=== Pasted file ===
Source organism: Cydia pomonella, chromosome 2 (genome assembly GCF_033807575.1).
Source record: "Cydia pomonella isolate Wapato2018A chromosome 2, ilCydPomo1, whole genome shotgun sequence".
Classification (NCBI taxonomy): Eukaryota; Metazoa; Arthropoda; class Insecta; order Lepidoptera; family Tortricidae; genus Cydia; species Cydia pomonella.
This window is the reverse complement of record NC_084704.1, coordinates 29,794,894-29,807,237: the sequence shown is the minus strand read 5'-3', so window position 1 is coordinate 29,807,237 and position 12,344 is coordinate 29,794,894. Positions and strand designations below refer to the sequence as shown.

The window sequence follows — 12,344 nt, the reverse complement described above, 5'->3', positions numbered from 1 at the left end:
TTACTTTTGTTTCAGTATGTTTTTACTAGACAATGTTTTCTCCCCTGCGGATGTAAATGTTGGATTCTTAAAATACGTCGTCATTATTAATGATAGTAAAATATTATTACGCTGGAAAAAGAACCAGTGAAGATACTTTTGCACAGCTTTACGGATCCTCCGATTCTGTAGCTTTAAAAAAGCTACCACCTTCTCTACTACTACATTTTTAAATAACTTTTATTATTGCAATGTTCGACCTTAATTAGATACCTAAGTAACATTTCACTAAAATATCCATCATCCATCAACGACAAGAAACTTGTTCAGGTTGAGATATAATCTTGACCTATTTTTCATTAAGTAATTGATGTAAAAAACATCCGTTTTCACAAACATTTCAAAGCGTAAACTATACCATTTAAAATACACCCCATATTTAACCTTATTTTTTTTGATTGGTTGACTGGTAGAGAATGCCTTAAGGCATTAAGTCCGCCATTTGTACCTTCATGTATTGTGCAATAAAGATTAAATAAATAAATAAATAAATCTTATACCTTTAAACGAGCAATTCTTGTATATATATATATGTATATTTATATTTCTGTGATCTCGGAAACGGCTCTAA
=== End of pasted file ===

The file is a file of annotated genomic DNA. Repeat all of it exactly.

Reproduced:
Source organism: Cydia pomonella, chromosome 2 (genome assembly GCF_033807575.1).
Source record: "Cydia pomonella isolate Wapato2018A chromosome 2, ilCydPomo1, whole genome shotgun sequence".
Classification (NCBI taxonomy): Eukaryota; Metazoa; Arthropoda; class Insecta; order Lepidoptera; family Tortricidae; genus Cydia; species Cydia pomonella.
This window is the reverse complement of record NC_084704.1, coordinates 29,794,894-29,807,237: the sequence shown is the minus strand read 5'-3', so window position 1 is coordinate 29,807,237 and position 12,344 is coordinate 29,794,894. Positions and strand designations below refer to the sequence as shown.

The window sequence follows — 12,344 nt, the reverse complement described above, 5'->3', positions numbered from 1 at the left end:
TTACTTTTGTTTCAGTATGTTTTTACTAGACAATGTTTTCTCCCCTGCGGATGTAAATGTTGGATTCTTAAAATACGTCGTCATTATTAATGATAGTAAAATATTATTACGCTGGAAAAAGAACCAGTGAAGATACTTTTGCACAGCTTTACGGATCCTCCGATTCTGTAGCTTTAAAAAAGCTACCACCTTCTCTACTACTACATTTTTAAATAACTTTTATTATTGCAATGTTCGACCTTAATTAGATACCTAAGTAACATTTCACTAAAATATCCATCATCCATCAACGACAAGAAACTTGTTCAGGTTGAGATATAATCTTGACCTATTTTTCATTAAGTAATTGATGTAAAAAACATCCGTTTTCACAAACATTTCAAAGCGTAAACTATACCATTTAAAATACACCCCATATTTAACCTTATTTTTTTTGATTGGTTGACTGGTAGAGAATGCCTTAAGGCATTAAGTCCGCCATTTGTACCTTCATGTATTGTGCAATAAAGATTAAATAAATAAATAAATAAATCTTATACCTTTAAACGAGCAATTCTTGTATATATATATATGTATATTTATATTTCTGTGATCTCGGAAACGGCTCTAA